Microsoft Kills Key Components of the 'Oslo' Modeling Platform

Microsoft is announcing today that key components of its "Oslo" modeling platform are no longer part of its model-driven development strategy. In the on-going battle of competing data platform technologies at Microsoft, the company is focusing its efforts on the Open Data Protocol (OData) and the Entity Data Model, which underlies the Entity Data Framework and other key technologies.

Announced in October 2007, the Oslo modeling platform consisted of the 'M' modeling language, a "Quadrant" visual designer and a common repository based on SQL Server. The technology was initially targeting developers, according to Microsoft, with an eye towards broadening tools like Quadrant to other roles such as business analysts and IT. Alpha bits of some of the components were first made available at the Professional Developers Conference in October 2008. Oslo was renamed SQL Server Modeling technologies in November 2009. The final community technical preview was released that same month and required Visual Studio 2010/.NET Framework 4 Beta 2.

The Quadrant tool and the repository, part of SQL Server Modeling Services after the name change, are no longer on the roadmap. Microsoft's Don Box, a distinguished engineer and part of the Oslo development team, explained the decision in the Model Citizen blog on MSDN:

"Over the past year, we’ve gotten strong and consistent feedback from partners and customers indicating they prefer a more loosely-coupled approach; specifically, an approach based on a common protocol and data model rather than a common store. The momentum behind the Open Data Protocol (OData) and its underlying data model, Entity Data Model (EDM), shows that customers are acting on this preference."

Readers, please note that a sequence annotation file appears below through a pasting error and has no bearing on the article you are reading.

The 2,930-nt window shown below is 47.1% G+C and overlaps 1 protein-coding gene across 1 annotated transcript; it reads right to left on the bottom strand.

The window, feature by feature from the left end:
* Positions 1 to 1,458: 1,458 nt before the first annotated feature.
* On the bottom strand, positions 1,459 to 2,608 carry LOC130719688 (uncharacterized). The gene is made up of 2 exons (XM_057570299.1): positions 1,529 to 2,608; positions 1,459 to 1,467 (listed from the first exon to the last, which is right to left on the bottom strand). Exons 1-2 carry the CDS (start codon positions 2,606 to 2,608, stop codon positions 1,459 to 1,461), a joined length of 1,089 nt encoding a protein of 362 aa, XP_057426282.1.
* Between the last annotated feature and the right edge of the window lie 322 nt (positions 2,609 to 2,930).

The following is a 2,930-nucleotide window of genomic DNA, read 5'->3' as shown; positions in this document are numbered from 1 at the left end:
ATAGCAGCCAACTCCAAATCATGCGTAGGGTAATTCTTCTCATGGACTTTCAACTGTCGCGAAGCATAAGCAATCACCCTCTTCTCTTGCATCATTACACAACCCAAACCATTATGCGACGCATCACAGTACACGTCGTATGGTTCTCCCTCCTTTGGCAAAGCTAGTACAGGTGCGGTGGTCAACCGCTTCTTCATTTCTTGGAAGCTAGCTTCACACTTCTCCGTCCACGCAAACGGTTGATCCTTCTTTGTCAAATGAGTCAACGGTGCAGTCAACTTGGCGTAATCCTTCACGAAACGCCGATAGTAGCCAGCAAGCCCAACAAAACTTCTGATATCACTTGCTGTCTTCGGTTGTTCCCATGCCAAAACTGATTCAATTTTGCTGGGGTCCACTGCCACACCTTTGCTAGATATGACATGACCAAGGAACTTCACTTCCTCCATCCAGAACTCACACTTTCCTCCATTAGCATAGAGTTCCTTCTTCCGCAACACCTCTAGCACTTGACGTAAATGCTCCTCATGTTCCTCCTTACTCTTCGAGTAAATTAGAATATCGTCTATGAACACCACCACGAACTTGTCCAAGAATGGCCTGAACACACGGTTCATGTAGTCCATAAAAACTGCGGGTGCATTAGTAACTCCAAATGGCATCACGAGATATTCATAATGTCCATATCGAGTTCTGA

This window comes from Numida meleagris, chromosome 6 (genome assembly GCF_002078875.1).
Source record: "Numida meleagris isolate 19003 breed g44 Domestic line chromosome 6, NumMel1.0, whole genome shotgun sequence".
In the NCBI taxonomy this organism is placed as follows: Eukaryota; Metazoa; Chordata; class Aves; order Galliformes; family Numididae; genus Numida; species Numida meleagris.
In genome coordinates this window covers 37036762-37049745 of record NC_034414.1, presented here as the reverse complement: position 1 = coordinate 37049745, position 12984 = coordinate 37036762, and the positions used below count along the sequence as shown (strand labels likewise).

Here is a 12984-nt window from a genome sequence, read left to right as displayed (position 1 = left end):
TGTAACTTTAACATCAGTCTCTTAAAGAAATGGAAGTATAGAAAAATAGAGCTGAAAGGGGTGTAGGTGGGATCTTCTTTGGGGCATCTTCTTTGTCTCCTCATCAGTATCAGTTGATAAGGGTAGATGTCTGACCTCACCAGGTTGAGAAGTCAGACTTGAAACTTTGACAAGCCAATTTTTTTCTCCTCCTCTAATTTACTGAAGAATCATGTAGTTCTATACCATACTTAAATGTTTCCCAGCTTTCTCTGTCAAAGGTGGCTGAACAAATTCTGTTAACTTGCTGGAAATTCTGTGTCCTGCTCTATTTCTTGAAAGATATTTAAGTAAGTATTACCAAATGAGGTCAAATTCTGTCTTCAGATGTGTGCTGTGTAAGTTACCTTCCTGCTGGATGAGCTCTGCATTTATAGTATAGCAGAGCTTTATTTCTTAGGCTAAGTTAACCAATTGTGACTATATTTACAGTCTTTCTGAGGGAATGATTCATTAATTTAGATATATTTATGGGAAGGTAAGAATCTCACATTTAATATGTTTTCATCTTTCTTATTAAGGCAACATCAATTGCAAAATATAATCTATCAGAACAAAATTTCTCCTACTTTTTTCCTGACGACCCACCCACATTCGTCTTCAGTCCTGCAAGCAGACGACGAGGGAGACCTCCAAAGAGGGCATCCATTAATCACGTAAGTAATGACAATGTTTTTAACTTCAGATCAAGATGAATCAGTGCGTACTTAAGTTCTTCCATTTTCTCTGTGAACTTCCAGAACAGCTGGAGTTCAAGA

The end of Oslo is not surprising based on the project's lack of newsworthy developments as it was bounced around from the Connected Services division to the Developer division to the Data Platform team. The delivery vehicle for the technology was never disclosed, although it was expected to surface in the Visual Studio 2010 and SQL Server wave of products.

The "M" textual modeling language, originally described as three languages--MGraph, MGrammar and MSchema -- has survived, for now. Microsoft's Box explained:

"While we used "M" to build the "Oslo" repository and "Quadrant," there has been significant interest both inside and outside of Microsoft in using "M" for other applications. We are continuing our investment in this technology and will share our plans for productization once they are concrete."

The Oslo platform was too complex for the benefits that it offered, said Roger Jennings, principal consultant of Oakleaf Systems, "The Quadrant and 'M' combination never gained any kind of developer mindshare."

More and more people are climbing on the OData bandwagon, which is a very useful and reasonably open protocol, agreed Jennings. A Web protocol under the Open Specification Promise that builds on the Atom Publishing Protocol, OData can apply HTTP and JavaScript Object Notation (JSON), among other technologies, to access data from multiple sources. Microsoft "Dallas", a marketplace for data- and content-subscription services hosted on the Windows Azure platform, is driving some of the developer interest in OData, according to Jennings.

Developers may run into problems with overhead when using OData feeds, however. "XML is known as a high-overhead protocol, but OData takes that to an extreme in some cases," said Jennings, who is testing OData feeds with Microsoft's Dynamic CRM 2011 Online beta, the first version to offer a full-scale OData provider. Jennings blogs about OData explorations, including his experiences with the Dynamic CRM Online beta in his Oakleaf Systems blog.

About the Author

Kathleen Richards is the editor of and executive editor of Visual Studio Magazine.

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